One can learn a lot from Mark Manson and Nick Falk.
Manson wrote the book "The Subtle Art of Not Giving a F*ck", and Nick Falk does not give a f*ck about writing a book. Manson is an award-winning novelist, and Falk winning an award would be novel (just kidding - brilliant dude). The two, however, share a similarity: they choose their problems wisely.
Manson's book is crude, messy, awesome, clever, insightful, and an international best seller. The book's message: learn where to give your f*cks. Translation for the (growing) PC crowd (and yeah, it's growing - the fact that this book is a bestseller in 2018 really speaks to its awesome content): choose your struggles wisely; choose what you are willing to fight for in life. Spend your time and energy on improving values and qualities that will be worth your while and bring you happiness, and let other uncontrollable and frivolous concepts go. It is essentially a self-help book exploring the question of how to find happiness, presented in a cool and funny way.
Nick Falk is a training partner of mine, co-author of Four Sheets (look it up) and one of the cardinal reasons for the breakout season I enjoyed in the spring (along with coach Gary, physiotherapist Mary, our AT's at the university, the whole UWAC crew, and Vector cereal, among other things). Falky was a body to chase in workouts, a positive presence at every weight and core session, and an excellent Pad Thai date. On top of that, Nick Falk is a living and breathing reminder of what I am running towards and what I have to do to get there.
One day, I was complaining to him about my aches and pains following an easy run. I could not remember the last time I had completed an easy ten-miler without any ache or niggle. Our exchange went something like this:
**Paraphrasing, of course. It's not like I report everything my friends say and write about it (who would do that?)
Cyr: I wish I was Mike Tate.
Cyr: He can run a whole lot, and rarely gets hurt. I can run a decent amount, but am always dealing with stuff.
Falk: Well, you could always just run less.
Cyr: But, then I will feel like I will not reach my potential.
Falk: Well then you have to pick what you care about more. Running fast, or never getting injured.
Cyr: Well... running fast.
Falk: Then I guess you just have to accept that there will be injuries to fight through. It's part of the reality you chose.
Josh Zilles and Josh Martin: Hey look, a turtle! (story for another time)
What Falk meant was this: either you live further away from your potential, or you live being close to injury more often. Pick your problem.
The Subtle Art of Not Giving a F*ck, in Manson's unique style, communicates Falk's point of view (while making WAY more money from it than Falk makes): everybody wants to be happy. Everybody wants to get rid of all their problems so that they can be at peace. But, what we do not realize is that happiness does not come from the absence of problems - it is impossible to be free of problems - it comes from having problems that are less shitty to deal with. Manson eloquently says it this way:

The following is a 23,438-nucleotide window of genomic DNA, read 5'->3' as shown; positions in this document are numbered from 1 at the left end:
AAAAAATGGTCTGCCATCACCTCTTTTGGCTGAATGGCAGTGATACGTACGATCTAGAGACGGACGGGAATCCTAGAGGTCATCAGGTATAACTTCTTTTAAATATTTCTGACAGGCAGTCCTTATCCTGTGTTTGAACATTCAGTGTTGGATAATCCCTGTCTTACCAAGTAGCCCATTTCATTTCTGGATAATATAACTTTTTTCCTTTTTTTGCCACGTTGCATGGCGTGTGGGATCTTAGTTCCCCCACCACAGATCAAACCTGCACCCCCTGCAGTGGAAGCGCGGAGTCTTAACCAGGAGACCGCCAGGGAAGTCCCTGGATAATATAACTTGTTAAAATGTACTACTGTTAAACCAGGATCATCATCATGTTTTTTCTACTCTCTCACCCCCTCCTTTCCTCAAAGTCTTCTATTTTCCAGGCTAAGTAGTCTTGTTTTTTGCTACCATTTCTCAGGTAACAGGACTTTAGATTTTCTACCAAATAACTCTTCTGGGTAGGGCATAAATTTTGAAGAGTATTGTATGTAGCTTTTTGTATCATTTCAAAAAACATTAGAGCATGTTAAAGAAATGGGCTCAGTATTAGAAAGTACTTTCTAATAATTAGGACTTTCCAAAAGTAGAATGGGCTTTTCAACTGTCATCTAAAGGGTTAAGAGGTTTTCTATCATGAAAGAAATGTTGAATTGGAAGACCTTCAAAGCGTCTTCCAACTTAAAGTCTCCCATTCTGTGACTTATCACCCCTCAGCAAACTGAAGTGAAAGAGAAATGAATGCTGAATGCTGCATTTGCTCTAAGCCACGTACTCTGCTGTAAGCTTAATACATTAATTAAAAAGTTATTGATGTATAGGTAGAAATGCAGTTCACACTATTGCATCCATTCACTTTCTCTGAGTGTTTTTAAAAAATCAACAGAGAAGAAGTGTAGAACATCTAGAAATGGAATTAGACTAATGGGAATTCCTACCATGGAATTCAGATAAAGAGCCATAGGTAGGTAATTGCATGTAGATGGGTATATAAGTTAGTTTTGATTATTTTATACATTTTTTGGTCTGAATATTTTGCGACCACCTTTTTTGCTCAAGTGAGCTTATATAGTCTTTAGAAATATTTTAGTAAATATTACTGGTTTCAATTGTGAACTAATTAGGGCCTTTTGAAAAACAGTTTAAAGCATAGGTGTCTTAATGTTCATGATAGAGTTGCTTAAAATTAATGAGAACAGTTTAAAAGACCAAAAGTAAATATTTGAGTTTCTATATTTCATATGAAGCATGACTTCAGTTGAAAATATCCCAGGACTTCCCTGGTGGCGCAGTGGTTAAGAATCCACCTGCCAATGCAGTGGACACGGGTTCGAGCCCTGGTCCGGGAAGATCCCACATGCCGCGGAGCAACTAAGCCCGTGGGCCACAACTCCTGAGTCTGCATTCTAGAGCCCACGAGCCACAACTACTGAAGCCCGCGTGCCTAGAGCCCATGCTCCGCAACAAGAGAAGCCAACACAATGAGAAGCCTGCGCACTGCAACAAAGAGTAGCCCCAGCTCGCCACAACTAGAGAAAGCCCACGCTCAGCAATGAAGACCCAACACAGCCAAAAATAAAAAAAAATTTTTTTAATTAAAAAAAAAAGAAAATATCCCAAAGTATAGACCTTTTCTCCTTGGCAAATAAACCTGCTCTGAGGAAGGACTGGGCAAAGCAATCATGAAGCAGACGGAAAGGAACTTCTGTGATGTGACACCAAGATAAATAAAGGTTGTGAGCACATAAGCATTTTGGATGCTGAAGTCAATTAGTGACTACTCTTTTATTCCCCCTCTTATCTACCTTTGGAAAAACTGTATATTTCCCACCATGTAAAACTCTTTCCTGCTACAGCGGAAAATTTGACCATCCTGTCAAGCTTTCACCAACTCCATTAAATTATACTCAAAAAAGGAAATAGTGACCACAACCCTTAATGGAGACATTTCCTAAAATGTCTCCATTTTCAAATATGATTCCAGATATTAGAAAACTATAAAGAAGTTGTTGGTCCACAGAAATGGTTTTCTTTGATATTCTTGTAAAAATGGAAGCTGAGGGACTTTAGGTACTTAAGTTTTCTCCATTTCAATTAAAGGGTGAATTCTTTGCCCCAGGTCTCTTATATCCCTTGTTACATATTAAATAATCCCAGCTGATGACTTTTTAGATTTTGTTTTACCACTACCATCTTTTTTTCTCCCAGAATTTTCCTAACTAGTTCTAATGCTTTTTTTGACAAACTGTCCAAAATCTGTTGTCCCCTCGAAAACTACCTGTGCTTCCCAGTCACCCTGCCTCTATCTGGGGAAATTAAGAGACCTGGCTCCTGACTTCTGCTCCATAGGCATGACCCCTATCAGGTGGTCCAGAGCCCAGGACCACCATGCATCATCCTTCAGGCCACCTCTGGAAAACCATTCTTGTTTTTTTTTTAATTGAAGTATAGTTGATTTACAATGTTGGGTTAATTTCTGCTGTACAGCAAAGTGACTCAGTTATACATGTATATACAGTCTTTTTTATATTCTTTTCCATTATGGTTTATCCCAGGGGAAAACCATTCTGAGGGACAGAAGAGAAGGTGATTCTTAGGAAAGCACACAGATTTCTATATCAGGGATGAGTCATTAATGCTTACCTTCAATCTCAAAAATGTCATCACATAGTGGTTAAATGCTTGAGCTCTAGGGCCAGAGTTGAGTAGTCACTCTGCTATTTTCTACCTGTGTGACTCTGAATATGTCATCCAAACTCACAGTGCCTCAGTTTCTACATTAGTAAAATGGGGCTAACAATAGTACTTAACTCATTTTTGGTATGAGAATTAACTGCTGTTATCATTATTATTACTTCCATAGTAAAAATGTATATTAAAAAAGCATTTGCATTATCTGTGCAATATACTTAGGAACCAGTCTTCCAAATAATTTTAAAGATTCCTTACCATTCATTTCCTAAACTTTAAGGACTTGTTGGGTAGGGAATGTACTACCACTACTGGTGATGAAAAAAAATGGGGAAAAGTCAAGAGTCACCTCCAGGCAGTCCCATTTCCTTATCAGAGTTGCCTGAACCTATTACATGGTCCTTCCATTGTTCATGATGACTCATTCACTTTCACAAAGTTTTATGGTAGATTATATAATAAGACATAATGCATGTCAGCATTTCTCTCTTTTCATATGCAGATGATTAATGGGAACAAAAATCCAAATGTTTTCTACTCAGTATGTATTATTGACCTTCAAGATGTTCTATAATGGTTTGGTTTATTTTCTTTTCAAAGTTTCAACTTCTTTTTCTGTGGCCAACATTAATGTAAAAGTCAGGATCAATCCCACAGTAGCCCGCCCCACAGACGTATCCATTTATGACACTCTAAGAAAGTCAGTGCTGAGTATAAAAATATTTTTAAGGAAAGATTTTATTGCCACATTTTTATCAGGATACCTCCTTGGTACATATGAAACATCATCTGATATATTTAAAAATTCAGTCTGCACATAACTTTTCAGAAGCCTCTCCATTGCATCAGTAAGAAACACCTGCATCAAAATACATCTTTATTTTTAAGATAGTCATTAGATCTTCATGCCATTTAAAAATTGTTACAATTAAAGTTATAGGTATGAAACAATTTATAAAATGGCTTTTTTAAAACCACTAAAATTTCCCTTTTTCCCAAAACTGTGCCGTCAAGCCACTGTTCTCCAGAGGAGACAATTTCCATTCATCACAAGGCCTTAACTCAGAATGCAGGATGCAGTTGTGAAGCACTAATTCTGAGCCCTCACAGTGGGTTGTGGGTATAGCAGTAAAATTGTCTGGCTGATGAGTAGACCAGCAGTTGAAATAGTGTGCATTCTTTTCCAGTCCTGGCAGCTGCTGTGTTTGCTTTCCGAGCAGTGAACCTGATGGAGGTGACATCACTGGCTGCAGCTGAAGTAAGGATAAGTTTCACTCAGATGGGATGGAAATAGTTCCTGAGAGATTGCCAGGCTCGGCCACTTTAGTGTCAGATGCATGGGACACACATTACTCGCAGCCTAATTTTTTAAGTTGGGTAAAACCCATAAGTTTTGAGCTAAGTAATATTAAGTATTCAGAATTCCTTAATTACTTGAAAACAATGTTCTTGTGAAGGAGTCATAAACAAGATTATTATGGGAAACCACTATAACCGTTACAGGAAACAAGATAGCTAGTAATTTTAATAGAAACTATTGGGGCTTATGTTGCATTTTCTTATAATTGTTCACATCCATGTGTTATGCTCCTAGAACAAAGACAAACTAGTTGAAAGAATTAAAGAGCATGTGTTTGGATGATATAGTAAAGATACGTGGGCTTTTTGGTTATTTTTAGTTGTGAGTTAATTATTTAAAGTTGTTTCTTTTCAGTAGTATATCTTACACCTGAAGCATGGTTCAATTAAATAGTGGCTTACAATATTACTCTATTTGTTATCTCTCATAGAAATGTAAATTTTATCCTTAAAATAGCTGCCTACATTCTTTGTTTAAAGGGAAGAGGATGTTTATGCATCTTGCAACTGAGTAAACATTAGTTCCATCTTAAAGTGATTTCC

No matter where you go, there's a five-hundred-pound load of shit waiting for you. And that's perfectly fine. The point isn't to get away from the shit. The point is to find the shit you enjoy dealing with.
Personal example: I could (hypothetically) get rid of my injury bug by cutting my mileage in half and doing less workouts. Injuries would no longer be my problem, but I would be slower. THAT would be my problem. To me, that is a shittier problem. By running more and pushing closer to my limit, I can solve the problem of being slower, but then I create a new problem: my body hurts and my running career becomes more erratic. When it's up to me to choose which problem I want, right now, I choose the latter one. The problem still sucks, but it's better than not testing my limits (in my young, 23-year-old 1500m times and Jakob Ingebrigtsen-obsessed opinion).
That means I must take responsibility for my current problem: I have not run a meaningful step in six weeks and counting. It is a problem I made myself vulnerable to by giving enough f*cks to push my body to the results I wanted, despite putting much work to avoid injury. Essentially, this is the problem I chose. This is the problem I get to fight through, and it is the problem I must now solve.
My book Runners of the Nish: A Season in the Sun, Rain, Hail and Hell, is available on my website.